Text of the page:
The peyote cactus is central to many of the rituals of the indigenous Huichol tribe of Mexico. The bright colors and dreamy symbols of their yarn paintings are said to be inspired by the hallucinations experienced by ingesting the mescaline-rich plant in shamanic rituals.
“They do these beautiful creations with beads, paint and sculpture. [By taking] peyote they say they communicate with the gods for the design. I respect that,” says Mauricio Sulaimán, the Mexican-born president of the World Boxing Council [WBC].
It’s a statement that may help explain the WBC’s recent and, some may argue, unlikely partnership with Wesana Health, the Chicago-based biotech company that is developing psychedelic medicine for the treatment of repetitive traumatic brain injury.
For a governing body whose own Clean Boxing Program demands random drug testing of all of its fighters even the slightest association with a substance still classed as an illegal narcotic by the US government is quite a move. For Sulaimán though, the decision was simple.
“We have so little knowledge of what’s in the brain, so you have to be open to find ways to make boxing and sports safer [and] what can be used to cure,” he says.
The word “cure” is Sulaimán’s optimistic shorthand for the development of any treatment for the brain injuries that have blighted boxing for its long and bruising history. And for a man who has spent his life in the company of those putting their head in harm’s way, the experience of such mental degradation was all too familiar.
“Tommy Hearns struggles with his speech these days. I spent many, many intimate moments with Muhammad Ali, but the memory that sticks out is Raúl ‘El Raton’ Macías,” Suleimán says, of the man considered by many as Mexico’s first boxing idol.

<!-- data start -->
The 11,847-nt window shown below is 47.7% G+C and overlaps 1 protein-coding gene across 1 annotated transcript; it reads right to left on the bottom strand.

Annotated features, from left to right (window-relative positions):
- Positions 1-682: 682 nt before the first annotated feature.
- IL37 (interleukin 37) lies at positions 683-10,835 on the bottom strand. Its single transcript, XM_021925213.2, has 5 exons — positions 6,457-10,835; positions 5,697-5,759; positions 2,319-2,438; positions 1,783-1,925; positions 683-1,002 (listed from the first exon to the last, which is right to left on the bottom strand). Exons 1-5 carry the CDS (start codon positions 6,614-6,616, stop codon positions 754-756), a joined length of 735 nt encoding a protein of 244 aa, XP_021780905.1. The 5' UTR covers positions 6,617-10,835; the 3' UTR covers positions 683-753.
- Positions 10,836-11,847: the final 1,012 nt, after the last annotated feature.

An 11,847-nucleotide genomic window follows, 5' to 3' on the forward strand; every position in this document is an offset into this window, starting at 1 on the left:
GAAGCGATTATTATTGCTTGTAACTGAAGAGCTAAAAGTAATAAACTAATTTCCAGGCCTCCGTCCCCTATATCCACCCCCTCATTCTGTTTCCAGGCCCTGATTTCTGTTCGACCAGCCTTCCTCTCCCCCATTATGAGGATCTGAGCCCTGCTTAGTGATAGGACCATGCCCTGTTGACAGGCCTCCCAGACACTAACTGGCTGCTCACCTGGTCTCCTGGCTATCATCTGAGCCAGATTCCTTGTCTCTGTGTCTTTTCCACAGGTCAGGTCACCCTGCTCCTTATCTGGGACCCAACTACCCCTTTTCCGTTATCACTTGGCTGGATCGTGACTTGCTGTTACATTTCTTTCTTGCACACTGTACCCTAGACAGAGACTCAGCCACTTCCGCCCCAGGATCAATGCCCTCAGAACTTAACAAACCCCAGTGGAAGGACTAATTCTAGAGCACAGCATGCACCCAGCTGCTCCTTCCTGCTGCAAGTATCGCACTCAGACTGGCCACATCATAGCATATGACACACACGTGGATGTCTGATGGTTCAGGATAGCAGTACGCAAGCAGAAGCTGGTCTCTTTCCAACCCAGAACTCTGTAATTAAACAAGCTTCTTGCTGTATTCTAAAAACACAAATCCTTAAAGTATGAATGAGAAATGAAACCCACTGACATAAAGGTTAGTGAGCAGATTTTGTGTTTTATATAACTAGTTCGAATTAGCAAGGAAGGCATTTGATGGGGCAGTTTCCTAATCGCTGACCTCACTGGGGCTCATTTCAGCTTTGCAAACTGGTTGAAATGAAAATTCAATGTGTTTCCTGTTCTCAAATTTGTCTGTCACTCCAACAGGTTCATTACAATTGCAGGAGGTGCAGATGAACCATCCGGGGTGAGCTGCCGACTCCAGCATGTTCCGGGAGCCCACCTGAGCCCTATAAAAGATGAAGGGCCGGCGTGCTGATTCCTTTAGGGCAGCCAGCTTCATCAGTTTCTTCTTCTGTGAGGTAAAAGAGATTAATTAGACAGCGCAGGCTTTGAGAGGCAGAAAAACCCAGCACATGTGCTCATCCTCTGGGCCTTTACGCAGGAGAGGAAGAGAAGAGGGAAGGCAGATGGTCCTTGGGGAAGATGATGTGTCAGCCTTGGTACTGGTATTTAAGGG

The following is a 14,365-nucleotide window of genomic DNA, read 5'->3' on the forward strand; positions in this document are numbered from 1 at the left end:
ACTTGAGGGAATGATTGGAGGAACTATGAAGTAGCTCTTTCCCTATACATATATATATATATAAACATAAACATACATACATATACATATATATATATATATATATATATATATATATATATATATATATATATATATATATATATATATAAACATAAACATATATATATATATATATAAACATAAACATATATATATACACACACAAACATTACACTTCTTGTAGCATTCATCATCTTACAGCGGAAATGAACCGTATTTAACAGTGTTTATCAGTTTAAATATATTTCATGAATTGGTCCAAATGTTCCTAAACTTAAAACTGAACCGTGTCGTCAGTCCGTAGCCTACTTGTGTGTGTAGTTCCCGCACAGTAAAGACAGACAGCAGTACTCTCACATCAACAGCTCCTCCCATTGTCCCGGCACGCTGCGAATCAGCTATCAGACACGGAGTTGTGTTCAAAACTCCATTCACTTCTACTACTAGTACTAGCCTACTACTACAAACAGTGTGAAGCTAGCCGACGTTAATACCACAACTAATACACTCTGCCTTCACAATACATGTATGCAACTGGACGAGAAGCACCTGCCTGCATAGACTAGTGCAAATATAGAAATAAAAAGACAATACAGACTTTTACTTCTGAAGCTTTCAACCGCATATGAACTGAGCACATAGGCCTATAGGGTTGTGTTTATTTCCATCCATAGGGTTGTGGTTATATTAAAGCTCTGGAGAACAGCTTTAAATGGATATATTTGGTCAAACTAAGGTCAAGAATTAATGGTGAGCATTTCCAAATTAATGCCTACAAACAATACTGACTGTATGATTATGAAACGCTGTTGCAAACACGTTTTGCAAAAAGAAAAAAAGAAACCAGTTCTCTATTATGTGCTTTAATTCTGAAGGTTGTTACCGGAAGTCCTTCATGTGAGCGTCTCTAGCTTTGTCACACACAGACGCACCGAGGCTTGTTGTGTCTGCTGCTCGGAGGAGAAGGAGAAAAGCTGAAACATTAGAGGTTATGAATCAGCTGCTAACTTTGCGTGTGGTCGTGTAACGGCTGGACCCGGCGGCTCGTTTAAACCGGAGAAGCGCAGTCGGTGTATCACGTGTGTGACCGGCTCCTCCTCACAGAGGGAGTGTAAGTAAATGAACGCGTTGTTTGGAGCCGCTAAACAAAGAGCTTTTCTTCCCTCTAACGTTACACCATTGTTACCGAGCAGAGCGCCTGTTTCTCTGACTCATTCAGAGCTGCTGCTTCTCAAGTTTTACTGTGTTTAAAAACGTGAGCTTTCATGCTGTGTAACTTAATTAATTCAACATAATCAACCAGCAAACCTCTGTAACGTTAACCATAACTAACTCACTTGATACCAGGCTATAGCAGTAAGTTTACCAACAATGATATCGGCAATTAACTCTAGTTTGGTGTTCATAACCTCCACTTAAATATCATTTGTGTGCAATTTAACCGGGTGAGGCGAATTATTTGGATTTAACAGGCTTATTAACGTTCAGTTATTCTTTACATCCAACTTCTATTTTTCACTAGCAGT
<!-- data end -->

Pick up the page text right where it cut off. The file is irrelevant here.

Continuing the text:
“We were at the dinner for our induction into the Boxing Hall of Fame. And in the middle of eating, he stood up and he said: ‘I’m going home now. I’m going to walk home.’ You know, he lived in Mexico City and we were in New York.”
It was his personal experience around those with brain trauma that made the story of Wesana Health’s CEO Daniel Carcillo all the more compelling to Suleimán.
Carcillo was known as the Car Bomb during his time as an NHL player, so tough was he on the ice. But a career that saw him win two Stanley Cups with the Chicago Blackhawks also delivered countless concussions and subconcussions. So much so that in 2015, at the age of 30, he retired with symptoms including slurred speech, headaches, memory loss, extreme light sensitivity, depression and suicidal ideation. Things only got worse after his skates were put to one side.
“I just couldn’t control or understand what was happening to me,” Carcillo says.
Three weeks into planning how to take his own life he decided to try psilocybin, the active ingredient found in magic mushrooms, for the first time. Under supervision he took a high dosage that allowed him to confront the trauma in his life.
From the brink of suicide, Carcillo says he is now symptom free, the life-changing nature of his psychedelic treatment providing inspiration for the business he co-founded last year. By taking advantage of new laws in some states of America that have legalized psychedelics for medicinal use, Wesana hope to develop a prescription drug that could help treat degenerative brain conditions suffered by athletes.
There are caveats, of course. After all, Carcillo has good reason to talk up his own story of recovery, especially given the recent flotation of Wesana on the Canadian stock exchange. And with a theoretical product which, at best, is years away from entering the marketplace, what’s to say his good health isn’t down to a placebo effect which the WBC has cynically jumped on to…